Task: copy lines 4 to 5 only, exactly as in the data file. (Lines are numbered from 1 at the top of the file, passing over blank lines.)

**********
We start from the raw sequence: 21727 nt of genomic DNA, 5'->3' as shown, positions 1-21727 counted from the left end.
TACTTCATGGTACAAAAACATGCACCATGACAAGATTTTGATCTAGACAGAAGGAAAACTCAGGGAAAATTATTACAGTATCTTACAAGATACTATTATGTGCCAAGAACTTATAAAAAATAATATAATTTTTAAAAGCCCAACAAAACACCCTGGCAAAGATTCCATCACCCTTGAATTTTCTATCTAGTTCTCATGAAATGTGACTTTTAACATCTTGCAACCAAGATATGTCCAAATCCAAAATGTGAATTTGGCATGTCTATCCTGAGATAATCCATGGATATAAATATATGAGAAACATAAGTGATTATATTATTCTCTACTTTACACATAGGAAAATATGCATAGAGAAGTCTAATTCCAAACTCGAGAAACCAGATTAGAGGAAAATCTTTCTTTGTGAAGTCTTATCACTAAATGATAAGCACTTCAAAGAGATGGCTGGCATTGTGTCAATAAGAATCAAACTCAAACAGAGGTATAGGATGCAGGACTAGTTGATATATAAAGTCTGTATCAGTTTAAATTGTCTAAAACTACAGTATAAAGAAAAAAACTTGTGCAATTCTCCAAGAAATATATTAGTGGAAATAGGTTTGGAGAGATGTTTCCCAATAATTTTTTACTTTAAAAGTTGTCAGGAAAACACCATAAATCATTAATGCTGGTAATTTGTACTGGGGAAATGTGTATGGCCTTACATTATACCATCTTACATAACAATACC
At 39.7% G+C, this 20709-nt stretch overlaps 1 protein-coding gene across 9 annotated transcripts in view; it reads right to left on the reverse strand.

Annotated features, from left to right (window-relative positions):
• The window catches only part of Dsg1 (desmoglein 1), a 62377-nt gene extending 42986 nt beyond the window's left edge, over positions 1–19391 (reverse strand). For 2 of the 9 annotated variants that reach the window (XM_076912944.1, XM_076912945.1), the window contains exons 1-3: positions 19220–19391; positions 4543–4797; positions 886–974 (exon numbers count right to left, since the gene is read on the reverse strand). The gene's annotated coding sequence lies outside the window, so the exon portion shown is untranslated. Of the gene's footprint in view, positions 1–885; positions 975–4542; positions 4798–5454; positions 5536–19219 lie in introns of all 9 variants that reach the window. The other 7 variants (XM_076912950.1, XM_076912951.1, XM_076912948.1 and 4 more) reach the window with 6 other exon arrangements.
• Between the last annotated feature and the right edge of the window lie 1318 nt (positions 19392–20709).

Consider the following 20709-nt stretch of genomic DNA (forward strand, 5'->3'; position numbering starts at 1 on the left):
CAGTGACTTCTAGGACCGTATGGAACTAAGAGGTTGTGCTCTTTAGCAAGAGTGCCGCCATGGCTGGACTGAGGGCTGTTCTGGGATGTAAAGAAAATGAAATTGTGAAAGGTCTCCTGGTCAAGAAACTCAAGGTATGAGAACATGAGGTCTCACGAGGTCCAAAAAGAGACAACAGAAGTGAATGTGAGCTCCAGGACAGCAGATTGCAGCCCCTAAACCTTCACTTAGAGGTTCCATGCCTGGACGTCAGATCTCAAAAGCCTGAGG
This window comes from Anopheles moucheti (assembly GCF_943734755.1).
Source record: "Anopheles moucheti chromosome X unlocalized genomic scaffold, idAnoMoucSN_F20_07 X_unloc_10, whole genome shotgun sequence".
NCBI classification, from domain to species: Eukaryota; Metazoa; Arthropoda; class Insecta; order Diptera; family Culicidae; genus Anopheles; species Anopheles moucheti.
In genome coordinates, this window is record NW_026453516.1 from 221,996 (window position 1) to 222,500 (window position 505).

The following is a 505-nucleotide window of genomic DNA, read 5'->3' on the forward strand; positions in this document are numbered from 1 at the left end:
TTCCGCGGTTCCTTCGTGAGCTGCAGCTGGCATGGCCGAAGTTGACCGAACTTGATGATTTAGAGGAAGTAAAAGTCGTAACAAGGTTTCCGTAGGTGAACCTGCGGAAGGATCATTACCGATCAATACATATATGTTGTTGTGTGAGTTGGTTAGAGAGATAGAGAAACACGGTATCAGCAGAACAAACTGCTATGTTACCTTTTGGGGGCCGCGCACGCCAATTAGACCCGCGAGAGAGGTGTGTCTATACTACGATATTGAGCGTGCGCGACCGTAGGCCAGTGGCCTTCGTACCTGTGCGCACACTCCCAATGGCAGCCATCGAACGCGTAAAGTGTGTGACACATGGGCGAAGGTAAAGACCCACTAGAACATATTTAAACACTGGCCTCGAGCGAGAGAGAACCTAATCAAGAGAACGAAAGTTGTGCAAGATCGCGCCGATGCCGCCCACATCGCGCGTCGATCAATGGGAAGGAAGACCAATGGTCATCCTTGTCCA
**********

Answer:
Annotated features, from left to right (window-relative positions):
• The window catches only part of Dsg1 (desmoglein 1), a 62377-nt gene extending 42986 nt beyond the window's left edge, over positions 1–19391 (reverse strand). For 2 of the 9 annotated variants that reach the window (XM_076912944.1, XM_076912945.1), the window contains exons 1-3: positions 19220–19391; positions 4543–4797; positions 886–974 (exon numbers count right to left, since the gene is read on the reverse strand). The gene's annotated coding sequence lies outside the window, so the exon portion shown is untranslated. Of the gene's footprint in view, positions 1–885; positions 975–4542; positions 4798–5454; positions 5536–19219 lie in introns of all 9 variants that reach the window. The other 7 variants (XM_076912950.1, XM_076912951.1, XM_076912948.1 and 4 more) reach the window with 6 other exon arrangements.